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Am J Prev Med. 2009 Dec;37(6):488-94. doi: 10.1016/j.amepre.2009.07.013.

Epidemiology of physical activity in American Indians in the Education and Research Towards Health cohort.

Author information

  • 1Department of Epidemiology, University of Washington School of Public Health, Seattle, Washington, USA. duncag@u.washington.edu

Abstract

BACKGROUND:

The health benefits of an active lifestyle are well established. However, Americans in general and American Indians specifically are not sufficiently active to achieve these health benefits.

PURPOSE:

This study presents the descriptive epidemiology of physical activity in a community-based sample of American-Indian adults.

METHODS:

Data came from Education and Research Towards Health (EARTH), a cross-sectional study conducted between December 2003 and April 2006 of 5207 American-Indian adults in South Dakota and Arizona. Physical activity was assessed using a culturally tailored, computer-assisted instrument. Both type and intensity of activities were measured; minutes per week averaged over the past year was the primary outcome. Individuals were categorized as being sufficiently active, not sufficiently active, or inactive using a cut point of more or less than 150 minutes/week. Information on age, gender, and BMI was also collected.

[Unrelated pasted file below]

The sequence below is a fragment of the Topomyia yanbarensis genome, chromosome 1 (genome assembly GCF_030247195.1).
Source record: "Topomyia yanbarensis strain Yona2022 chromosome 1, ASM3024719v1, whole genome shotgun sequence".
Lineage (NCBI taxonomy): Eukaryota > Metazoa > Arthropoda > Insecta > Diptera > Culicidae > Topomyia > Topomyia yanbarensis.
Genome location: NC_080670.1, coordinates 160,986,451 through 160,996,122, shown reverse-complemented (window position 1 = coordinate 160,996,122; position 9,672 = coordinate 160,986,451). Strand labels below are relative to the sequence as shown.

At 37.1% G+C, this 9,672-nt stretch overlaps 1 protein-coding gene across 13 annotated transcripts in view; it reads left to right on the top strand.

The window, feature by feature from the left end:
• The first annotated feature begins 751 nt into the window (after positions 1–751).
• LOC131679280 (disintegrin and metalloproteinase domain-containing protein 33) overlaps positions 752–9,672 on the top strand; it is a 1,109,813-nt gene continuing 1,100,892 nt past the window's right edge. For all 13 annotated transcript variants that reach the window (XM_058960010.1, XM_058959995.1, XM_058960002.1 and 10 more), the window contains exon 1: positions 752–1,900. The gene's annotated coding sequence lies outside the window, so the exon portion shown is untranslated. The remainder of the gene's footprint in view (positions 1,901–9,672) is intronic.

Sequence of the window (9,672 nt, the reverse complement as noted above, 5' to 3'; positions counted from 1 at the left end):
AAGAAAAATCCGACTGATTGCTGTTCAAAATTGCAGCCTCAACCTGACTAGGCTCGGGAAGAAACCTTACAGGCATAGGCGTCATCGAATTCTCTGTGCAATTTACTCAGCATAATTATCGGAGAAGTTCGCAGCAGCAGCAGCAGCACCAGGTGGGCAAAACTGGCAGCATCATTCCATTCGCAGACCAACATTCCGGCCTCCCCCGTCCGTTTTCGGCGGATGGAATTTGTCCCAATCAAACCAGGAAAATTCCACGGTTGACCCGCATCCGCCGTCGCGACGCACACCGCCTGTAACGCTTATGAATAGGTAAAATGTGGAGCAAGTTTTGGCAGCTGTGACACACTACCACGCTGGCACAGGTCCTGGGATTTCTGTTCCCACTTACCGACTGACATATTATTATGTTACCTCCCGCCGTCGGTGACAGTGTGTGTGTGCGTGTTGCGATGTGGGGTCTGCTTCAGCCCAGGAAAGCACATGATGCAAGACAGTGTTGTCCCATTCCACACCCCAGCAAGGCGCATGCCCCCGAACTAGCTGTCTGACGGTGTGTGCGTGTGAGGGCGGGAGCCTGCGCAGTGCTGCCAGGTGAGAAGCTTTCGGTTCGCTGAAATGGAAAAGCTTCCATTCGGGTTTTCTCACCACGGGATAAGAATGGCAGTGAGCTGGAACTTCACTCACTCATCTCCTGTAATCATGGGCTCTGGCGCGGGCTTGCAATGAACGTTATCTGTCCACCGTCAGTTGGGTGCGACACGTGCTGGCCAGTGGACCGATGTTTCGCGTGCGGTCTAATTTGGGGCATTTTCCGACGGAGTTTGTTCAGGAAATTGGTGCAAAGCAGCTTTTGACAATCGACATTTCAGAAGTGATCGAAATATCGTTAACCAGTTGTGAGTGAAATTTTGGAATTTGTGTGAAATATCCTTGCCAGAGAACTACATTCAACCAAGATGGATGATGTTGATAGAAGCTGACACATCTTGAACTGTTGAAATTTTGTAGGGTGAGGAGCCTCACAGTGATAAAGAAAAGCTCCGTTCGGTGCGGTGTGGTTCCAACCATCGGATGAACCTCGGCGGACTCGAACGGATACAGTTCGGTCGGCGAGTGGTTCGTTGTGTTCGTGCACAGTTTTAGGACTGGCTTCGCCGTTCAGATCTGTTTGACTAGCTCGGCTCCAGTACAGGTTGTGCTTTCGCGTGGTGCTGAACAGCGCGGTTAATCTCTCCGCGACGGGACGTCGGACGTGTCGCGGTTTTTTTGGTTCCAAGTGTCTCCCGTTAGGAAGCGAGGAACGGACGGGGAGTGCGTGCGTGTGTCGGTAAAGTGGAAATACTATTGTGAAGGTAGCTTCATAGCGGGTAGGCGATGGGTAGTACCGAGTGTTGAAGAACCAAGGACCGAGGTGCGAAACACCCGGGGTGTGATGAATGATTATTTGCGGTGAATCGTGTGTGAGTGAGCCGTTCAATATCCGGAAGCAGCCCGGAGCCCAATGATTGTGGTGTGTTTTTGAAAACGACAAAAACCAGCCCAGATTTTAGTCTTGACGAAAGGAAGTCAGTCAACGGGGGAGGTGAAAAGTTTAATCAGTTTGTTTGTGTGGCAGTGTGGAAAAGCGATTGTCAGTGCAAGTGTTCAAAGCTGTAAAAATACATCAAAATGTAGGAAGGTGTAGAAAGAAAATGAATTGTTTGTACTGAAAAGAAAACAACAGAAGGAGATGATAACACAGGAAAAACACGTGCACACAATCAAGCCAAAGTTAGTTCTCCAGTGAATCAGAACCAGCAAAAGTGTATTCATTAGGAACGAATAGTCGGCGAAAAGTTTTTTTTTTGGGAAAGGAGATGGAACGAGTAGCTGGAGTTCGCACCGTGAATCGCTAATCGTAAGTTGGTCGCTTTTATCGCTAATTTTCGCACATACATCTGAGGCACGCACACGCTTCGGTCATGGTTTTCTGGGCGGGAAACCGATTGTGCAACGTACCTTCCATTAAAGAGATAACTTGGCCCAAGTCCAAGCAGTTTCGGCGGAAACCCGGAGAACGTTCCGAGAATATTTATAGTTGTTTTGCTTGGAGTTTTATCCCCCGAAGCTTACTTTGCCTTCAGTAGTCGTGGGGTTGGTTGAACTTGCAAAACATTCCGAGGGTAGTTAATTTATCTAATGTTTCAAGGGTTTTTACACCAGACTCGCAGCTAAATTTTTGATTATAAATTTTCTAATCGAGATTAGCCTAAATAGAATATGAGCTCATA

RESULTS:

More than one third of participants were not sufficiently active (<150 minutes/week) and 18% reported no leisure-time activity. Sufficient activity was less often reported by women than men (41% vs 56%) and by participants from the Southwest than those from the Northern Plains (44% vs 50%). Of all activity categories, the most time was spent on household activities among all participants. There were clear trends in physical (in)activity across BMI strata; time spent in sedentary activities increased while leisure-time activity decreased with BMI.

CONCLUSIONS:

American-Indian adults in this cohort exhibited levels of physical (in)activity similar to those of other racial/ethnic groups in the U.S., suggesting a need for specific interventions to increase activity levels across the population.

Comment in

PMID:
19944913
[PubMed - indexed for MEDLINE]
PMCID:
PMC2803048
Free PMC Article

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